Blender UI Controls Proposal
Using the knowledge, experience and feedback from the updated UI controls in the Blender 2.30 release, I have designed and implemented an updated, 'evolved' set of UI controls for a future Blender to use. Changes and tweaks have been made for both functional and aesthetic reasons.
Blender's UI controls have evolved since version 1.80 for a number of reasons. Let's take a trip down memory lane.
- Blender 1.80:
The first blender UI controls I can remember using. Strong and chunky. Nearly all of the different types of functionality are represented with the same visual appearance.
- Blender 2.0:
Blender 2.0 (from memory) brought a lighter style of UI control with thinner lines and text. These controls were an improvement in that they were less visually dominant, making the buttons window much less complex and distracting. Nearly all functionality is still represented the same way.
- Blender 2.30:
Blender 2.30 was a transitional update, with the new default 'Shaded' style, designed to modernise the visual appearance, while also giving a better representation of functionality such as in the updated popup menu design, the 'flat' text and number fields (including the helper arrows to communicate Blender's number field functionality better). Some buttons still remain identical, however, such as action buttons, radio (ROW) buttons, toggle buttons even though their functionality is different.
- Blender 2.31:
Blender 2.31 brought the introduction of the 'Rounded' style, made possible by the updates in Blender 2.30. This introduced the 'Align' feature, which allows buttons to be aligned to the one shape instead of separate buttons. The alignment of buttons were done rather haphazardly, mainly based on rules of thumb or cleaning up the panels' visual appearance, rather than based on communicating functionality, or from any defined UI theory or guidelines.
- Blender 2.32:
Blender 2.32 updated the 'Shaded' style to use the alignment code, which while improving the visual appearance, also introduced confusion with the old problem of different buttons functioning differently but looking the same.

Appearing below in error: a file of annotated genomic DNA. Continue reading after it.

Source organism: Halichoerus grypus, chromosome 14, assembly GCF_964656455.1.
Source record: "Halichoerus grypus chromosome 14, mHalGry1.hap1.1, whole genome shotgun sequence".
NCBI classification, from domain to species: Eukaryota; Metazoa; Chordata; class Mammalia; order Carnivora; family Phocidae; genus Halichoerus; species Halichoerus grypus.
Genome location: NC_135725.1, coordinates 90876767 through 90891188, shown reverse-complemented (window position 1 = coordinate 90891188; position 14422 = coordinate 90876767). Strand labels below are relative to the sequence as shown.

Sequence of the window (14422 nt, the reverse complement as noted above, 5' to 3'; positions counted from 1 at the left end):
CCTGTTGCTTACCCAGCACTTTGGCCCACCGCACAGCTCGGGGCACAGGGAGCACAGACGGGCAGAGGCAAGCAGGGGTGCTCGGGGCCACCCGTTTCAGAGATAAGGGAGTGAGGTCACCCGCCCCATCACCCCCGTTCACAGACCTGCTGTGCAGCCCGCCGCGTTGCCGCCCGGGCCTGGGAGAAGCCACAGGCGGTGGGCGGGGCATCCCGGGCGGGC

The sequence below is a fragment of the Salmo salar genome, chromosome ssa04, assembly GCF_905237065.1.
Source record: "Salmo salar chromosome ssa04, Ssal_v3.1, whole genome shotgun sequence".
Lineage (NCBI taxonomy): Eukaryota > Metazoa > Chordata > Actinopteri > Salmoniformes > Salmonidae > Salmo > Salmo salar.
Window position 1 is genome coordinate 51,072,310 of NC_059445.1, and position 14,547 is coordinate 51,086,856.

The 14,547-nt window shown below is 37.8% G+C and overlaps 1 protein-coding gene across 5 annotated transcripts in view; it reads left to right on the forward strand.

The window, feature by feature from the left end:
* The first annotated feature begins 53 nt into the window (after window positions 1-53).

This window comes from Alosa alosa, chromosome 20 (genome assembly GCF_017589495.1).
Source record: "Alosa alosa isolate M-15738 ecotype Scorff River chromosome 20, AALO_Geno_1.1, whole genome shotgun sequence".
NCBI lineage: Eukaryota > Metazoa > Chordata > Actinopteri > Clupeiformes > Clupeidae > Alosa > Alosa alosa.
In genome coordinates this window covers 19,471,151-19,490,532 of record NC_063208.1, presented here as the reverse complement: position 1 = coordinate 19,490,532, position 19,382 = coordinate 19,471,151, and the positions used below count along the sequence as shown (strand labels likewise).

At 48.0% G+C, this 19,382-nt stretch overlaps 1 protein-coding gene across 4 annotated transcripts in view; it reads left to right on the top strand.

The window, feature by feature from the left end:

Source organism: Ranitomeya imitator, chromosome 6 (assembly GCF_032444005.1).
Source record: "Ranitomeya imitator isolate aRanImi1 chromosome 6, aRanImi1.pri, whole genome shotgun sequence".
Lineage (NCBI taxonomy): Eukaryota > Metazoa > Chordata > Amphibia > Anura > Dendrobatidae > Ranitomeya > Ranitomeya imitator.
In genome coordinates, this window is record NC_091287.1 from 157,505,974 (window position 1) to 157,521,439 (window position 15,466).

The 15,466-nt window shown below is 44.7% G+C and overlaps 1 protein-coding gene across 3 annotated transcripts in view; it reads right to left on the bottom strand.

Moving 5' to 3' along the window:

Though the new styles of UI controls since 2.31 have been generally well-received, there have still been areas in which they can be improved. Feedback from Blender users has helped here, too.
- There has been slight confusion from the 2.30 sliders. Sliders in Blender are very efficient, since the clickable area is very large - you can click and drag anywhere on the slider to increase and decrease the value (see Fitt's law). Confusion arose from the fact that the slider 'handle' in 2.30 was very thin, leading some people to believe that they had to click on the handle itself to manipulate the value. The 2.30 sliders were a compromise/transition from the traditional 'handle on a line' style slider, to one like a filling thermometer, that better represented visually the percentage of the value that the slider is representing (setting and visualising a proportion is the key difference between sliders and normal number fields). Unfortunately this compromise wasn't 100% successful, and can be improved by rejecting the 'handle' idea all together, and fully emphasising the 'thermometer' aspect, which is a much better way of representing Blender sliders' functionality, which don't require a user to drag a handle anyway.